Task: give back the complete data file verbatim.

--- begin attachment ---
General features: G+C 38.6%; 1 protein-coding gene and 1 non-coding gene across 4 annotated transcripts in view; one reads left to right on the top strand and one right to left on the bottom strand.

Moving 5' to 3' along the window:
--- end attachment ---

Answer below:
General features: G+C 38.6%; 1 protein-coding gene and 1 non-coding gene across 4 annotated transcripts in view; one reads left to right on the top strand and one right to left on the bottom strand.

Moving 5' to 3' along the window: